Most ski resorts don’t allow babies to be taken on the chairlift in a baby carrier or backpack due to liability. The general rule is that every person loading onto a lift must be strapped into skis or a snowboard.
That means you can’t carry your child’s board while walking him on, nor can you carry him and his board onto the lift.
However some resorts do allow babies onto a gondola, so it’s wise to call ahead and find out the resort’s policies as far as taking your baby on the mountain in a backpack.
My advice? Hike up a mellow hill with your baby on your back and then snowboard down to get her used to the feeling of gliding through snow!
How do toddlers get on a chairlift?
First of all, if you have the option, take your toddler on the magic carpet (surface lift) first. These moving walkways typically access the easiest terrain at a ski resort, so they’re a good place to get your toddler familiar with loading and unloading.
When your child is ready to progress to a chairlift, make it an exciting event.
“Okay, we’re going to ride on the big chair now! Let’s watch the chairs and when I say go, we’re going to chase after the chair in front of us and stop when we get to the red line.” (Or yellow or blue or whatever color the line is.)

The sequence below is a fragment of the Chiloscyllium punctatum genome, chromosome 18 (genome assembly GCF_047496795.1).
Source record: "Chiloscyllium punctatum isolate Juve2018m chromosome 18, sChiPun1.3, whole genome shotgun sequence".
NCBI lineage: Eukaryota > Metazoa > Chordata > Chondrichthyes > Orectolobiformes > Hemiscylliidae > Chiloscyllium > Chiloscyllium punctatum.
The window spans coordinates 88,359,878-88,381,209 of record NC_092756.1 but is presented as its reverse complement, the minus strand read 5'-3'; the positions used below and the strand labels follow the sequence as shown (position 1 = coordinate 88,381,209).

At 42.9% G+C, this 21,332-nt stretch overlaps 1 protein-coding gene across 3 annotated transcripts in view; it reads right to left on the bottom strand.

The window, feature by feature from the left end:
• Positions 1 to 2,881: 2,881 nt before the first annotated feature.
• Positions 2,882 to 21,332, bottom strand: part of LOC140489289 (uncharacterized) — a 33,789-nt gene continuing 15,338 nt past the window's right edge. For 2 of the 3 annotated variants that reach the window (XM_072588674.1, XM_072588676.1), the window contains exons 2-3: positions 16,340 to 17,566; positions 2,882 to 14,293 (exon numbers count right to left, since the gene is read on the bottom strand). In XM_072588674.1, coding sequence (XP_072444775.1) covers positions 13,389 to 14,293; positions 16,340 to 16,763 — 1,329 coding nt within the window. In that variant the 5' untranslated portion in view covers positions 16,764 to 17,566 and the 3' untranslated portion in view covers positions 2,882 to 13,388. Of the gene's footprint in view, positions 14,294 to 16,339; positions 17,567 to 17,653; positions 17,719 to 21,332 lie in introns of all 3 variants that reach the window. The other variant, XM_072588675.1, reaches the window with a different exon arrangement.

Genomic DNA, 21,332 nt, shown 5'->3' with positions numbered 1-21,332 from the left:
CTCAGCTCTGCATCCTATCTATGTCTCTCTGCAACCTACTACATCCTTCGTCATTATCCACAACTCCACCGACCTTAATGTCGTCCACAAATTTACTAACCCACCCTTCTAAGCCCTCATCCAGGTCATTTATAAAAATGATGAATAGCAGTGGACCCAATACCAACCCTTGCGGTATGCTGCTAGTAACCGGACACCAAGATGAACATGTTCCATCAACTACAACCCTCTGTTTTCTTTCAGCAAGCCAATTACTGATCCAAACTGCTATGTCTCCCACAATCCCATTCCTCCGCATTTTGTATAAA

Most lift operators will slow down a chair when they see little kids loading, but you can always remind them if your toddler is nervous about getting on.
It’s challenging for kids under age 5 to unstrap and skate on their boards when they’re just starting to learn basic skills, so this is where something like the MDXONE comes in very handy.
With your toddler positioned on your frontside, skate/slide both of you through the loading zone and then use the grab handle on the MDXONE backpack to lift your child onto the chair. Make sure your child is seated all the way back.
“As soon as we get on, I’m going to put a bar down and then we’re going to go super high in the air so we can get to the top.”
Lower the safety bar and remind your toddler to enjoy the view, but to sit as far back as possible. Chair rides are always a good time to break out some snacks!
How do toddlers get off a chairlift?